Now, let’s come forward some 20 to 30 years. We have the same type of movies and mini-movies (Rap Videos) portraying Black life much the same way as their 1970s fore runners. The only difference NOW is, we HAVE Black directors, Black producers, and Black writers. Unfortunately, for the sake of the ‘Benjamins’ some are willing to portray Black life as only being ‘noble’ when we shed our morals and clothes, and treat life as one endless ‘par-tay’, void of spiritual, moral, and ethical responsibility.

In case you haven’t noticed…many of us don’t live in the ghetto anymore.

One could say that the media product of the 1970s was a manner of clearing the way for further oppression. Here we are, some thirty years later, dancing to the same tune--rap track included--not even bothering to take the time to think and observe the historic parallels.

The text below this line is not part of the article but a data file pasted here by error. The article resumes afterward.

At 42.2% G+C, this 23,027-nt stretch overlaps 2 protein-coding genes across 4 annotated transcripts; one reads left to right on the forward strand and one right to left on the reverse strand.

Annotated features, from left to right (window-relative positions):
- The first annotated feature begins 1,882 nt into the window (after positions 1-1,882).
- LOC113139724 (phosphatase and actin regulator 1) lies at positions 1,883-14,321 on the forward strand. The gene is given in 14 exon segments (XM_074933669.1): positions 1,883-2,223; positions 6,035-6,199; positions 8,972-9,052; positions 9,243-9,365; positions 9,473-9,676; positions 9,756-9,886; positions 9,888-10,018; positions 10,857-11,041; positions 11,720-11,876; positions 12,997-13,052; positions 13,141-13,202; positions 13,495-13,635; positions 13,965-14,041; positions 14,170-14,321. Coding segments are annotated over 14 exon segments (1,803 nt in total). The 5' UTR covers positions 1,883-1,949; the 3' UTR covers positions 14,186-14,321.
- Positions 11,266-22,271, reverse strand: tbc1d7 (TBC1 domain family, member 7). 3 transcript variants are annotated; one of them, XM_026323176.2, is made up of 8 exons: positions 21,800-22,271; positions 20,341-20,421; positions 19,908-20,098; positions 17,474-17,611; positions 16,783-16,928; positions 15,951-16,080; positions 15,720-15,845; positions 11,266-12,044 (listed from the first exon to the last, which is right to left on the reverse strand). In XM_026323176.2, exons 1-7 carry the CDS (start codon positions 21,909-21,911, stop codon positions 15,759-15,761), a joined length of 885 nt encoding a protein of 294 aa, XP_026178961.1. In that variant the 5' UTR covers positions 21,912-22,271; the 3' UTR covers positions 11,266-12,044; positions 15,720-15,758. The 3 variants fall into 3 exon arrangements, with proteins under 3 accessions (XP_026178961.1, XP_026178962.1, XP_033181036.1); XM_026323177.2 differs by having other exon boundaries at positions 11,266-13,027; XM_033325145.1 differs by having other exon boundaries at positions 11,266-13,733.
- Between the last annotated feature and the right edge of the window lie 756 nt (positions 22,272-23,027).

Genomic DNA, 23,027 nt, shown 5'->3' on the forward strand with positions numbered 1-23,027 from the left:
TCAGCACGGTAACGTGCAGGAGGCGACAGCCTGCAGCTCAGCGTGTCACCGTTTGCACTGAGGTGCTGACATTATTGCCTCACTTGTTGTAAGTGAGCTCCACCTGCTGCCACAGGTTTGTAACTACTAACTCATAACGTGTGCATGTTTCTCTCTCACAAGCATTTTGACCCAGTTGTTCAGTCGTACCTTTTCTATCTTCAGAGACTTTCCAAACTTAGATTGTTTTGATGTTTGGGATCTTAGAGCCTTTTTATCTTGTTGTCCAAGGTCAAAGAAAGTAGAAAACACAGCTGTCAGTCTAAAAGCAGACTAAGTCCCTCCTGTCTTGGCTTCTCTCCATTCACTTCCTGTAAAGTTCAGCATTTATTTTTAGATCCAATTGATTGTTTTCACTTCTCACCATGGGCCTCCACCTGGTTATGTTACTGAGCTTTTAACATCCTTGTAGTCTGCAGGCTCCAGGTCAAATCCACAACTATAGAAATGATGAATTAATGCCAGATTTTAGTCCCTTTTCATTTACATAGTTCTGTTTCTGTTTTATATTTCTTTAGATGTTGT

What goes around DOES come around.

Oh yes, and let me not forget today’s language towards each other.

Once upon a time, Black folk used to have respect for one another by our conversation.

Even if someone of the local tribe was ‘not all that’, we still shared a common bond of respect for one another.

The tragedy of today is that we have lost our ability to respect one another even by simple greeting. We use the ‘Hip Hop’ excuse of calling anyone of color out of their name, and are shocked when those of other races (and cultures) adopt our mannerisms and ‘language’.

One example ought to be enough. A Caucasian calling to a brother: “What’s up, G?” Or, the same person using the B word towards a Black woman he does not know. This would get anyone up, and ready for a fight!